In an issue that is filled with maddening illogical arguments, add to that the conservative pundits and lawmakers who are now bashing President Obama for releasing these memos.  They are not outraged by the fact that the Bush administration tortured, even when they said they didn’t.  No, their outrage stems from the fact that now people know that we tortured, and our enemies will know how to prepare for future possibilities of torture.  They prefer to live in a world where America is a land that will readily resort to secret prisons around the world that ship in prisoners in order to violate international law.  Since these same people often claim that terrorists hate our freedom and democracy one can only assume that they are trying to rid America of freedom in order to deprive the terrorists of their only recruiting tool.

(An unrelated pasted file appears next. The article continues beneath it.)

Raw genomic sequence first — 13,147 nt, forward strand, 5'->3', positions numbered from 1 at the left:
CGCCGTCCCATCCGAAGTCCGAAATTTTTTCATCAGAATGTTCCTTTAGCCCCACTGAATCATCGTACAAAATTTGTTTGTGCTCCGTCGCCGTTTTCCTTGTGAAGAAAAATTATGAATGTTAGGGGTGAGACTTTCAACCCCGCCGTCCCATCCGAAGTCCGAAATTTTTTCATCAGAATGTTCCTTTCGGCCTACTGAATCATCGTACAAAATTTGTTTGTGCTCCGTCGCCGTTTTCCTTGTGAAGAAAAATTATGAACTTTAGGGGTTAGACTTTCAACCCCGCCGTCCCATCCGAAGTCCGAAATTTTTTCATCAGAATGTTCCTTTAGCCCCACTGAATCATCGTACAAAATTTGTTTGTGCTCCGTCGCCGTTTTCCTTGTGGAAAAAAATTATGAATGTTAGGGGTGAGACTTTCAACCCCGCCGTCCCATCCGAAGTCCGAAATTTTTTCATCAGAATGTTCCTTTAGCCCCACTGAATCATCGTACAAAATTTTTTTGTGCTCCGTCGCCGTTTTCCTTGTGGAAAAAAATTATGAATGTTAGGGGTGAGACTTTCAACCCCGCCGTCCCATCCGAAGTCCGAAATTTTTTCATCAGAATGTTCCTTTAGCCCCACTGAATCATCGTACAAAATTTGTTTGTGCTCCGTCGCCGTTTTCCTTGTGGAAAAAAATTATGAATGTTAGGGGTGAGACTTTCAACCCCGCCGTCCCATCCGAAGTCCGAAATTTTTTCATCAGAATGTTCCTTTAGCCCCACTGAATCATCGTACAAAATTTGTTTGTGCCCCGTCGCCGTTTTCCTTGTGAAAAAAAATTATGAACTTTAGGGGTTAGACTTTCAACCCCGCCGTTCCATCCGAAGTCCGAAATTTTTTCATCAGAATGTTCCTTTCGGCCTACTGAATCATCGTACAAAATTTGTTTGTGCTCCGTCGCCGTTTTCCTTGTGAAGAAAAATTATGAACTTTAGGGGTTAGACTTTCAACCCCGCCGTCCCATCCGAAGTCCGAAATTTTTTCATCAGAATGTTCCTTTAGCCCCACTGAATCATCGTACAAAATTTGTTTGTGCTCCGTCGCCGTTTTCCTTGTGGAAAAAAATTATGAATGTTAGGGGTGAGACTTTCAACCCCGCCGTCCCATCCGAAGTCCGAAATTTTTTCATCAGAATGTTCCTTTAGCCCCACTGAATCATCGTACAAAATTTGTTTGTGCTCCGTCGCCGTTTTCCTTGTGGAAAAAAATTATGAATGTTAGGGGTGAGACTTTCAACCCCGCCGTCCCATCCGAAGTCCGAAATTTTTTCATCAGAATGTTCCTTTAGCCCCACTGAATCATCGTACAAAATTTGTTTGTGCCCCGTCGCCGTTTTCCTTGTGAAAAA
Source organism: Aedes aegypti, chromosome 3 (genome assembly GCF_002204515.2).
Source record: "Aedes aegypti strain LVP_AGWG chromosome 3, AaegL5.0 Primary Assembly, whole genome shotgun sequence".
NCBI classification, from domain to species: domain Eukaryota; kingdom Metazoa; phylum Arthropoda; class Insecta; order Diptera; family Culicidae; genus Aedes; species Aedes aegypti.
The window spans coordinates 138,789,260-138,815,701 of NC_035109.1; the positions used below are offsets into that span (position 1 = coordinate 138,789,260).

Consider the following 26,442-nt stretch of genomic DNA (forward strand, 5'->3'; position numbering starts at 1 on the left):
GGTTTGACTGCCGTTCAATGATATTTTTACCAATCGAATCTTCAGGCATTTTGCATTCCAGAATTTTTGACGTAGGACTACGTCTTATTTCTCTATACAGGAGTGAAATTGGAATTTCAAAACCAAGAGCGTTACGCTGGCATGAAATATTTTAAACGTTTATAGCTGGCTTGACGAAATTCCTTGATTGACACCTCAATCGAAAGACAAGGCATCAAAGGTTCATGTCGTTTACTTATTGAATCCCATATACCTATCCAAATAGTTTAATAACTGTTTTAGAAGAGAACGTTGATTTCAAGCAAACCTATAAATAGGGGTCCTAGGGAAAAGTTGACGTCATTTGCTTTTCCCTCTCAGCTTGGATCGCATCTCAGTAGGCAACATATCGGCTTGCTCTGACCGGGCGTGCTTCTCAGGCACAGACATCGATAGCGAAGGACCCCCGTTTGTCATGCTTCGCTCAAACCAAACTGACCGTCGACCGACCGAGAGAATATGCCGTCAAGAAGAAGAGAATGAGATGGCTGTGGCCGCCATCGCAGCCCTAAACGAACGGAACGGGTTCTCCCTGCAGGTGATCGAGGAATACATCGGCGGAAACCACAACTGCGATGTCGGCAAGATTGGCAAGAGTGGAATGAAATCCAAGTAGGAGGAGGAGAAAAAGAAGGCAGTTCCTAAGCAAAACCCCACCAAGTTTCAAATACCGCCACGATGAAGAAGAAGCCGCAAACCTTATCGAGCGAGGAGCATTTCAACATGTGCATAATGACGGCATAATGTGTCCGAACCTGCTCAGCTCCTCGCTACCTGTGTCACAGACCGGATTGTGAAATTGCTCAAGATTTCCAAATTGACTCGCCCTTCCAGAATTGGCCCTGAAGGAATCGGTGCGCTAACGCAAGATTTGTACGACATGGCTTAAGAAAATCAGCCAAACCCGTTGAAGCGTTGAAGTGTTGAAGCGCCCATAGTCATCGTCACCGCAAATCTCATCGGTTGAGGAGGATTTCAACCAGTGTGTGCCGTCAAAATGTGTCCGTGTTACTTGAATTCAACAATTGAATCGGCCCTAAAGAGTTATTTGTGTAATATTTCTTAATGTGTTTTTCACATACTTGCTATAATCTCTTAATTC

During the election cycle, while I was being told over and over by Obama supporters that he would be different, that he was a new kind of politician, I held fast to my stance of “Let’s wait and see”.  While Obama is by no means a new Bush, he is also in no way a new politician.  He is simply a fresh smiling face plastered on the same old guard.  The new Obama morality holds that we don’t torture anymore, and we will make some of the facts known about the torture that we used to do, but we aren’t going to do anything about it.  The President has set an important precedent, and this author would unfortunately not be surprised if a future administration reveals torture tactics used at Bagram in Afghanistan under the current administration.